Dr. Proal emphasized these key points:

We need better tests to better detect hidden viral reservoirs, and we must find drugs to clear the body of SARS-CoV-2 reservoirs. Doctors have limited options for searching for signs of hidden virus. For example, they may order a blood test to measure spike protein in blood. But this test won’t detect trace levels of protein, and spike protein in patient blood can fall to vanishingly small levels. Also, we must better explore immunotherapies (like those that activate T cells or natural killer cells) to help clear viral reservoirs from patients with LC or ME/CFS.

We need the NIH to quickly fund research and clinical trials on the most promising leads. This may require a visionary person, who can see the big picture and who can quickly redirect NIH funding as we learn more about what is going on.

We must realize we have the power to figure this out. We have immense experience finding and attacking other hidden viral reservoirs (for example, detecting and attacking the HIV virus). The smartest and most motivated scientists are working nonstop to use these strategies—and new ones—to eradicate SARS-CoV-2. We know what to test in clinical trials, but we need the government’s help to quicken our progress in helping millions of people suffering from these diseases.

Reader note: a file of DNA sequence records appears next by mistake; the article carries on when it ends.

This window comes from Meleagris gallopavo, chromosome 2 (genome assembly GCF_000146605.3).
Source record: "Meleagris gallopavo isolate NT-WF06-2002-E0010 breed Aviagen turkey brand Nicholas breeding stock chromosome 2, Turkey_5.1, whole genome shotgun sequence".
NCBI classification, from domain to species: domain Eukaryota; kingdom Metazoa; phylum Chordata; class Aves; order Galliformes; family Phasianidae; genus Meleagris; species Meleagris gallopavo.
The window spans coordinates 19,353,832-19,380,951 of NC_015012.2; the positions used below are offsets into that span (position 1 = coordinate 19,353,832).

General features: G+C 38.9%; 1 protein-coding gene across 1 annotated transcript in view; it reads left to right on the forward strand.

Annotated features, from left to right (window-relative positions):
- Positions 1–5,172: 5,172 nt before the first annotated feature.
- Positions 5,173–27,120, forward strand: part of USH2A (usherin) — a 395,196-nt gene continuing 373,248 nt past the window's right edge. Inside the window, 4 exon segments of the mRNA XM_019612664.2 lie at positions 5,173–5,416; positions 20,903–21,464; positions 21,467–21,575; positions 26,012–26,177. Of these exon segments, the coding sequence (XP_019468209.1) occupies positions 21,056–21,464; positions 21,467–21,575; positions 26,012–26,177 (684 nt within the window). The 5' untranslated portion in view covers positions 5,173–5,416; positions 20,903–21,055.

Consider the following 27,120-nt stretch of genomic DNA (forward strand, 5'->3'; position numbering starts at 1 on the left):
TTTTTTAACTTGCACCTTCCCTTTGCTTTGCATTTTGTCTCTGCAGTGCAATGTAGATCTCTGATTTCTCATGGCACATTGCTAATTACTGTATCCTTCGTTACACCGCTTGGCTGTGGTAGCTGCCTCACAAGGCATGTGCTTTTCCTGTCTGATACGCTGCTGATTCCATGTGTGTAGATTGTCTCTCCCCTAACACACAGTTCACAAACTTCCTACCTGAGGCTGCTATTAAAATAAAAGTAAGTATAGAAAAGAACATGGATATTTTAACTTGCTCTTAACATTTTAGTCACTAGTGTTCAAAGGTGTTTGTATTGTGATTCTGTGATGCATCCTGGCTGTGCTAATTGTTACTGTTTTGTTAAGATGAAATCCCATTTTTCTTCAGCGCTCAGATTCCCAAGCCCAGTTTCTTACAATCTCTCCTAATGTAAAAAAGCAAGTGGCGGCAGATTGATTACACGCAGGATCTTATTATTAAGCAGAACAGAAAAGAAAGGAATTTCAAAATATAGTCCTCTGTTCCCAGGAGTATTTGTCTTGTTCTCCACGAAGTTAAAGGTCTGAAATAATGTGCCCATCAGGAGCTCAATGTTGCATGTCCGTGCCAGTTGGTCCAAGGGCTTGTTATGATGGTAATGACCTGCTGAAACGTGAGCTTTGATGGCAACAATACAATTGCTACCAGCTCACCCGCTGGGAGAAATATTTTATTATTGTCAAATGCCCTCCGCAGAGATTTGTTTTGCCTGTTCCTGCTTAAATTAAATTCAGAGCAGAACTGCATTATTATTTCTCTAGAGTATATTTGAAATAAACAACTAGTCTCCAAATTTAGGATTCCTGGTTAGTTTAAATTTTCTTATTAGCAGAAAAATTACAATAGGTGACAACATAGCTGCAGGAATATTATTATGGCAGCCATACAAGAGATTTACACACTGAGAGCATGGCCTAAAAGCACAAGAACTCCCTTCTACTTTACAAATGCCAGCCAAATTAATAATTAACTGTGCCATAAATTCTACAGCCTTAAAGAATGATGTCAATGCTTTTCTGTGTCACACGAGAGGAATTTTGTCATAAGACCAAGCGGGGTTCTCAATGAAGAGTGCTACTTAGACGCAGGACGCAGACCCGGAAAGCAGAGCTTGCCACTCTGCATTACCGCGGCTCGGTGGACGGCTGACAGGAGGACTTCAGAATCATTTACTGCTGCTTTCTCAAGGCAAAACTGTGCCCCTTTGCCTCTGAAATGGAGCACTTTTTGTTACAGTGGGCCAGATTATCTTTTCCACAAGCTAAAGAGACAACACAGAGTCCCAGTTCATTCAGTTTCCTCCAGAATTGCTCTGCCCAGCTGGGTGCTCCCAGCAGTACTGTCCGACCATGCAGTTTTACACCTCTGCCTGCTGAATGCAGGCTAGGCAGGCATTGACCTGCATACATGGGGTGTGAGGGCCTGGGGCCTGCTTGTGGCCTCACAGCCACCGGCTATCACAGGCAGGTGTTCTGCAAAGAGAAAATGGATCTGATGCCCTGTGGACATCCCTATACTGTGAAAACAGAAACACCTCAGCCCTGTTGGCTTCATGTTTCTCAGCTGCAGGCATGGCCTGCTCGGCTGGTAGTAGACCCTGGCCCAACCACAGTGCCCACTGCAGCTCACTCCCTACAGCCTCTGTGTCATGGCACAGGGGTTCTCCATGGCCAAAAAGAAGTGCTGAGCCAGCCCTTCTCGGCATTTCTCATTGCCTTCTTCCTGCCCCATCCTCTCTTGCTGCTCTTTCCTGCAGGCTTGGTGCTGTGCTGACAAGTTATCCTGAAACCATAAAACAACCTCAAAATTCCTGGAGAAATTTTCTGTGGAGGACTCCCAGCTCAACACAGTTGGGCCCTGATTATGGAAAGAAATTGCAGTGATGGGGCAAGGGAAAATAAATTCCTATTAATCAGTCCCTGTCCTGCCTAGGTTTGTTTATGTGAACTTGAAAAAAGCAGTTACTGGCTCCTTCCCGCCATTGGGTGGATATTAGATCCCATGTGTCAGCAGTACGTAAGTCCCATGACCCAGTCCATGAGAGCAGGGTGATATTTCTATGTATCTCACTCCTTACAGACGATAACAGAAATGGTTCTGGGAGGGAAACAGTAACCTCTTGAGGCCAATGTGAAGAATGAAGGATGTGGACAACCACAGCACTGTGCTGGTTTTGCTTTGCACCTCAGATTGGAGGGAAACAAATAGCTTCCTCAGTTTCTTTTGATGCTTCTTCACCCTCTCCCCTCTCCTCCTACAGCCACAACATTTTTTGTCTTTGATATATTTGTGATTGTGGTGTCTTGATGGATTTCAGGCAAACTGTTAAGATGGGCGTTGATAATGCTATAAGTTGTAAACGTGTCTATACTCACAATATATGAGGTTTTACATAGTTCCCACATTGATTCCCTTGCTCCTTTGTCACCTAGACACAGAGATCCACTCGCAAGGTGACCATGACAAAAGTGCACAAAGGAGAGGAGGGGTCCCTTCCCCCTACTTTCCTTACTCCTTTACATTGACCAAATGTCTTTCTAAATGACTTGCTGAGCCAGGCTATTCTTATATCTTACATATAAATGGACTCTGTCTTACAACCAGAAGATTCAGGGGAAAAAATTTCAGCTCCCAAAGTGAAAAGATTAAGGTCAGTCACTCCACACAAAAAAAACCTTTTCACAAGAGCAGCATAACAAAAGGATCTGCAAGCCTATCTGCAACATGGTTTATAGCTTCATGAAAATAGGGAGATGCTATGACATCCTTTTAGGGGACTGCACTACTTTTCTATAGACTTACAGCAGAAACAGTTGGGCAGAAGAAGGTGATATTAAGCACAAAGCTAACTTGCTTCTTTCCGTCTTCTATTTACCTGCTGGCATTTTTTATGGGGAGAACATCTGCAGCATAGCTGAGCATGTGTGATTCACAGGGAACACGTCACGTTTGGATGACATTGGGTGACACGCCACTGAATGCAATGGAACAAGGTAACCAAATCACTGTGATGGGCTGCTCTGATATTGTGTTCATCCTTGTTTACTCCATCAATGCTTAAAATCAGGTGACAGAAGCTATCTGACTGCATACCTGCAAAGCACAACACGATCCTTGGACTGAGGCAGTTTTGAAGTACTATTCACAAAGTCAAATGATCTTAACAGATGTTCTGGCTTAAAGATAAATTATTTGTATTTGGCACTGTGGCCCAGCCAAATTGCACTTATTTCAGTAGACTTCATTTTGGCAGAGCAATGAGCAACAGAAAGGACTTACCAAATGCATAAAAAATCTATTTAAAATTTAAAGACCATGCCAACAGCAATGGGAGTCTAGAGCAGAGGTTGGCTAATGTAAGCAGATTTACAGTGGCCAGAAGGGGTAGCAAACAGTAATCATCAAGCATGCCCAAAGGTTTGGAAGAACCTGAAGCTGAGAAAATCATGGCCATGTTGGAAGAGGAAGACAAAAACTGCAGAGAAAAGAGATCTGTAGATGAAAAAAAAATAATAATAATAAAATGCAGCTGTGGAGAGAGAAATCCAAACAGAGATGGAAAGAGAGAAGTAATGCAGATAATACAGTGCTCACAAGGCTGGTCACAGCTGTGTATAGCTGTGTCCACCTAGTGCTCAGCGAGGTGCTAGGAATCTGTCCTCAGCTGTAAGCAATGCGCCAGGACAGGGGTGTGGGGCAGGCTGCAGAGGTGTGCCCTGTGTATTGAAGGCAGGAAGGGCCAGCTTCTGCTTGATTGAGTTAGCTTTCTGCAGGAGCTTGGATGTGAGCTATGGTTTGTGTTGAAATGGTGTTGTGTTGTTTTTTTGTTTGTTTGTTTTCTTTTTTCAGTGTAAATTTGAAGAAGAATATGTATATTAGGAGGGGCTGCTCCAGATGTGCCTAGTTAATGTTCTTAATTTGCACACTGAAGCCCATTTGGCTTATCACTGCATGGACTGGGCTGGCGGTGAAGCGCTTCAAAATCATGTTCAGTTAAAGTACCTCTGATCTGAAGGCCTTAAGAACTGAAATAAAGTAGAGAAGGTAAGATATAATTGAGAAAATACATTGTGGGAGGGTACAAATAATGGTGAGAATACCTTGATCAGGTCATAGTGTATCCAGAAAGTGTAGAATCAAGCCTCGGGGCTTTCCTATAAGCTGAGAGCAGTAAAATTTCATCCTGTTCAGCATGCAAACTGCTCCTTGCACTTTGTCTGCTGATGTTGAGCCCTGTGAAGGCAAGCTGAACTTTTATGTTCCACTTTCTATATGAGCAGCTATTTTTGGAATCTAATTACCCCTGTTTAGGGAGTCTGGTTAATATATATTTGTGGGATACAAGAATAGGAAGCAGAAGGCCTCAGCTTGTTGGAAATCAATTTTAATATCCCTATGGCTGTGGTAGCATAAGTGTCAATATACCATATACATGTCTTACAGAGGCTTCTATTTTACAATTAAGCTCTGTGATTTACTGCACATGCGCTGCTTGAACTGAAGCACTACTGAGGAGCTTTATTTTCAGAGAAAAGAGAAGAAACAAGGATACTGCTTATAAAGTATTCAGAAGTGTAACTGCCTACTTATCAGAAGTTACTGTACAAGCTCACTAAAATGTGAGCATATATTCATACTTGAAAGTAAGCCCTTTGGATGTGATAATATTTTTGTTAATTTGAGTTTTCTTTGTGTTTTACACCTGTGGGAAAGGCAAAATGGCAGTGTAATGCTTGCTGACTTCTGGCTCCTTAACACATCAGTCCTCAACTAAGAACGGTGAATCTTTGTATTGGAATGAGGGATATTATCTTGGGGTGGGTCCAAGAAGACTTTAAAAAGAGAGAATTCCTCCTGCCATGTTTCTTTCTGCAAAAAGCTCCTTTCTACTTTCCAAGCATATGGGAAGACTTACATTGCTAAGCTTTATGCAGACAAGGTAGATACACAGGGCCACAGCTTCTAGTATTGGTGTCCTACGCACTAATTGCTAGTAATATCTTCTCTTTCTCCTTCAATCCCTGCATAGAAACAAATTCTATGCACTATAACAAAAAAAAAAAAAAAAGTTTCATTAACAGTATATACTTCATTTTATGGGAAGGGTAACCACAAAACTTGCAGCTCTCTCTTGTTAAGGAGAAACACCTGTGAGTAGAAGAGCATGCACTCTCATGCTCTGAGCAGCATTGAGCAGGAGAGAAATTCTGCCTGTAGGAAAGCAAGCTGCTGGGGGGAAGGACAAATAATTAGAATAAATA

Watch the recording of Dr. Proal’s presentation here.

Check back soon for our summary of the presentation by Dr. Bhupesh K. Prusty.